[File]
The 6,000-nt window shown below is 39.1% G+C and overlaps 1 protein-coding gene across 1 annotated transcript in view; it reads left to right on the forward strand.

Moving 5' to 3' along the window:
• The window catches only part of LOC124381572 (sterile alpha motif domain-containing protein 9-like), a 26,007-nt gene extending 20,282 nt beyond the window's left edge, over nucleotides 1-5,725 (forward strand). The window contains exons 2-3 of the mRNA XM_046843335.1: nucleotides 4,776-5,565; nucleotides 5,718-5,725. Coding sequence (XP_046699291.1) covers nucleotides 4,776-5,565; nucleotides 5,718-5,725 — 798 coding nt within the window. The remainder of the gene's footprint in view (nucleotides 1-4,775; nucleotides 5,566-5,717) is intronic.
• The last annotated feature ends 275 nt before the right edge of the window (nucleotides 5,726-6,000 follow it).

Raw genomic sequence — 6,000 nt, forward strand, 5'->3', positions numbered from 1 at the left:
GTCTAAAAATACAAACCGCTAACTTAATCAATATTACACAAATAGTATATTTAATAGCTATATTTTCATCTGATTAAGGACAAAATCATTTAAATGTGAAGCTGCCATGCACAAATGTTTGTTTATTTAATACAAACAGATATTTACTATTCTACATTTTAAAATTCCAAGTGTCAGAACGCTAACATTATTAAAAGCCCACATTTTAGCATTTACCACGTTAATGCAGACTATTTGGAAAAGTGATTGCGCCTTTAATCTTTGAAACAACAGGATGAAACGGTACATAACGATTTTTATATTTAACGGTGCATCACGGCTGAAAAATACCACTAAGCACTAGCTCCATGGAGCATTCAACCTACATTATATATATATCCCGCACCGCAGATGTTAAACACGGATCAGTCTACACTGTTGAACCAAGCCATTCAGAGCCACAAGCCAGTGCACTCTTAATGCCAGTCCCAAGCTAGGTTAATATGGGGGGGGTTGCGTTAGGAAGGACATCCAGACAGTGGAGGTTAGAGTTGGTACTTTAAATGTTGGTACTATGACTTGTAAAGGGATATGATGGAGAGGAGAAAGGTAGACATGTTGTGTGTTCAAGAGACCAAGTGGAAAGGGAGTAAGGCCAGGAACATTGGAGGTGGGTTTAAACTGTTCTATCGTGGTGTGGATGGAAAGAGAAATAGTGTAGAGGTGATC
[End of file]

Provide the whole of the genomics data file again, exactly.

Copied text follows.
The 6,000-nt window shown below is 39.1% G+C and overlaps 1 protein-coding gene across 1 annotated transcript in view; it reads left to right on the forward strand.

Moving 5' to 3' along the window:
• The window catches only part of LOC124381572 (sterile alpha motif domain-containing protein 9-like), a 26,007-nt gene extending 20,282 nt beyond the window's left edge, over nucleotides 1-5,725 (forward strand). The window contains exons 2-3 of the mRNA XM_046843335.1: nucleotides 4,776-5,565; nucleotides 5,718-5,725. Coding sequence (XP_046699291.1) covers nucleotides 4,776-5,565; nucleotides 5,718-5,725 — 798 coding nt within the window. The remainder of the gene's footprint in view (nucleotides 1-4,775; nucleotides 5,566-5,717) is intronic.
• The last annotated feature ends 275 nt before the right edge of the window (nucleotides 5,726-6,000 follow it).

Raw genomic sequence — 6,000 nt, forward strand, 5'->3', positions numbered from 1 at the left:
GTCTAAAAATACAAACCGCTAACTTAATCAATATTACACAAATAGTATATTTAATAGCTATATTTTCATCTGATTAAGGACAAAATCATTTAAATGTGAAGCTGCCATGCACAAATGTTTGTTTATTTAATACAAACAGATATTTACTATTCTACATTTTAAAATTCCAAGTGTCAGAACGCTAACATTATTAAAAGCCCACATTTTAGCATTTACCACGTTAATGCAGACTATTTGGAAAAGTGATTGCGCCTTTAATCTTTGAAACAACAGGATGAAACGGTACATAACGATTTTTATATTTAACGGTGCATCACGGCTGAAAAATACCACTAAGCACTAGCTCCATGGAGCATTCAACCTACATTATATATATATCCCGCACCGCAGATGTTAAACACGGATCAGTCTACACTGTTGAACCAAGCCATTCAGAGCCACAAGCCAGTGCACTCTTAATGCCAGTCCCAAGCTAGGTTAATATGGGGGGGGTTGCGTTAGGAAGGACATCCAGACAGTGGAGGTTAGAGTTGGTACTTTAAATGTTGGTACTATGACTTGTAAAGGGATATGATGGAGAGGAGAAAGGTAGACATGTTGTGTGTTCAAGAGACCAAGTGGAAAGGGAGTAAGGCCAGGAACATTGGAGGTGGGTTTAAACTGTTCTATCGTGGTGTGGATGGAAAGAGAAATAGTGTAGAGGTGATC